Common Mosquito Insecticides
Although mosquito insecticides are a quick and easy way to kill flying insects, users should be aware of their limitations and disadvantages. They tend to have a short-lived effectiveness and, depending on the type, some can harm the environment, animals and other useful insects. It is also important to be aware that mosquitos are starting to develop immunity against insecticides.
The two most common mosquito insecticides, deltamethrin and permethrin, are both pyrethoids, a synthetic replica of the natural insect repellent pyrethin found in the chrysanthemum plant. Deltamethrin is often used with other substances to form an effective barrier against mosquito bites, while permethrin is emitted as a mist or fog that kills mosquitoes instantly.
Deltamethrin is commonly used to treat mosquito nets. When nets are imbibed with this synthetic pyrethoid, they provide an effective barrier against biting insects, and are safe for everyone, from small children to adults. Experts say that using a net treated with deltamethrin reduces the chances of death caused by mosquito-borne diseases by 25 percent.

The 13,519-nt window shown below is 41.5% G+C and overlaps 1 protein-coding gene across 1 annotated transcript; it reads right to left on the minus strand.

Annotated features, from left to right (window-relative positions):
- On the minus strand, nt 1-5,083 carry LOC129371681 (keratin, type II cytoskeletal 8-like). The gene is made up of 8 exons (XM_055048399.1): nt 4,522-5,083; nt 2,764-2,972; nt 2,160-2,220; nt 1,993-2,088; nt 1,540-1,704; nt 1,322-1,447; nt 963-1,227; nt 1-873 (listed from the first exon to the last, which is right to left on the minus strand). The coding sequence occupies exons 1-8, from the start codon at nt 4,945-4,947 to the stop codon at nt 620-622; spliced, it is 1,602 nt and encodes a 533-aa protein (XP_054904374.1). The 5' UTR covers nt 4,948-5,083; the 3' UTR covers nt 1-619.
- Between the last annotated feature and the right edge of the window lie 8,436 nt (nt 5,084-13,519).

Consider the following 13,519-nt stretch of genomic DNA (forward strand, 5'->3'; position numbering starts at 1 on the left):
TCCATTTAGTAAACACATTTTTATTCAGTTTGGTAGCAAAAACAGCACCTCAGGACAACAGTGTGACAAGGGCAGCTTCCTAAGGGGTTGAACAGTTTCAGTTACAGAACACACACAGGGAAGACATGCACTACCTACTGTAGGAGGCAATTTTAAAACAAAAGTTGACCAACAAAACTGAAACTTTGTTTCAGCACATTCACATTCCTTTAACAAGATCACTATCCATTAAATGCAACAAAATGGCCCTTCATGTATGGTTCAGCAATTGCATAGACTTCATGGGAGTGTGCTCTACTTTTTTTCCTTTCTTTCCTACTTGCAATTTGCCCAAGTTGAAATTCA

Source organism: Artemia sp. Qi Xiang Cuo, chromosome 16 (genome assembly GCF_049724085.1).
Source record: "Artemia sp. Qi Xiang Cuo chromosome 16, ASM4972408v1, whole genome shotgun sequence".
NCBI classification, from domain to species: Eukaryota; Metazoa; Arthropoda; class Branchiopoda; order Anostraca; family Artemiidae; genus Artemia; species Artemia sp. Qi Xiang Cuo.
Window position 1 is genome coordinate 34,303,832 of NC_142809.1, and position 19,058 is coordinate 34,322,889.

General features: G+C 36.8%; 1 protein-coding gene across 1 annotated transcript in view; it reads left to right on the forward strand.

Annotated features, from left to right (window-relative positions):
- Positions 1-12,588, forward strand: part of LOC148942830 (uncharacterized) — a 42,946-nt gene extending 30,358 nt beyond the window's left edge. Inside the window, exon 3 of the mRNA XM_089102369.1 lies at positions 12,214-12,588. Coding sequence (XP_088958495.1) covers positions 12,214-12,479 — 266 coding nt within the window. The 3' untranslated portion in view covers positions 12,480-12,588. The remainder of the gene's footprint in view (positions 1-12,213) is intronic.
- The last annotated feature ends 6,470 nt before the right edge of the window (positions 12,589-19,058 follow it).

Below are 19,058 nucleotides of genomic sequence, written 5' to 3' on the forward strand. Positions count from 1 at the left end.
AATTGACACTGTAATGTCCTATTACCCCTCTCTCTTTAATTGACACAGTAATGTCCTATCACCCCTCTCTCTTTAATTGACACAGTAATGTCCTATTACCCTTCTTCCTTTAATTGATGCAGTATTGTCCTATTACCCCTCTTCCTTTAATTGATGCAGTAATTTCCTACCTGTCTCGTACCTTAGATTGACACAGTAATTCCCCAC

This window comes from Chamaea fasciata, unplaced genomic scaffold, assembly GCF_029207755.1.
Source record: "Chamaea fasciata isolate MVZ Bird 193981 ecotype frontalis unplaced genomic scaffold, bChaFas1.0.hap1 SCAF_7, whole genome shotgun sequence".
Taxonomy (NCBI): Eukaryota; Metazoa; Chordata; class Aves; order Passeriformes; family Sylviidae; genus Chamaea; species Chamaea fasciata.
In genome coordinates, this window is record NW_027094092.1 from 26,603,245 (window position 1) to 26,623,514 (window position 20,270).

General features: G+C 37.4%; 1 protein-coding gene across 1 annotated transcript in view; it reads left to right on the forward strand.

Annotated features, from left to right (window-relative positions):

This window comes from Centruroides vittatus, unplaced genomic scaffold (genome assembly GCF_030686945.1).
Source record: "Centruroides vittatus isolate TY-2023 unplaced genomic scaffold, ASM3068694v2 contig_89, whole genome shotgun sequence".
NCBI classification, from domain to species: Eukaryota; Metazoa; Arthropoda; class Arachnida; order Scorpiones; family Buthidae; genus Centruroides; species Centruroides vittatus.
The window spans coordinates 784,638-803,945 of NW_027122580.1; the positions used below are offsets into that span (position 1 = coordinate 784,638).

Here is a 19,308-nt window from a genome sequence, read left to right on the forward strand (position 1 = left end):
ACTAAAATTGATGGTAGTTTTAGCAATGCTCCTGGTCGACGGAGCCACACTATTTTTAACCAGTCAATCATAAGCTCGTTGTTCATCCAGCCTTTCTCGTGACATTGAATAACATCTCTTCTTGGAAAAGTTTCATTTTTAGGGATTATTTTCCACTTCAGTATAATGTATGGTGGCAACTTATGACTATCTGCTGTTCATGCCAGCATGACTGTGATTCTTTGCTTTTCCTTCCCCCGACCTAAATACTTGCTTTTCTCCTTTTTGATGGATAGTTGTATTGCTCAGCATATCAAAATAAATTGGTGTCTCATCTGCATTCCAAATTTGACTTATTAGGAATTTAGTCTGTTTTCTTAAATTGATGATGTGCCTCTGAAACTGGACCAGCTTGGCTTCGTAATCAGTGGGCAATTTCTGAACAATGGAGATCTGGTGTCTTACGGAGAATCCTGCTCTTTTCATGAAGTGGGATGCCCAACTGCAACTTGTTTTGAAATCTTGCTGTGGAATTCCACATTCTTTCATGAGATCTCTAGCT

Nets that are treated with deltamethrin must be washed following the instructions on the label. One should remember that this product can be harmful to aquatic life. It is recommended that nets be retreated once a year, a process that requires the wearing of gloves. In some cases, mild symptoms such as a runny nose can be experienced for the first few nights of sleeping under a treated net. Nevertheless, this mild malaise should not deter anyone from their use, especially in areas where malaria is prevalent.
Uses of Permethrin
When proper safety measures are taken, both deltamethrin and permethrin
repel mosquitoes safely and efficiently, reducing the risk of malaria
and other mosquito-borne diseases. Weigh the potential risks to the environment
against the benefits to your health before using mosquito insecticides.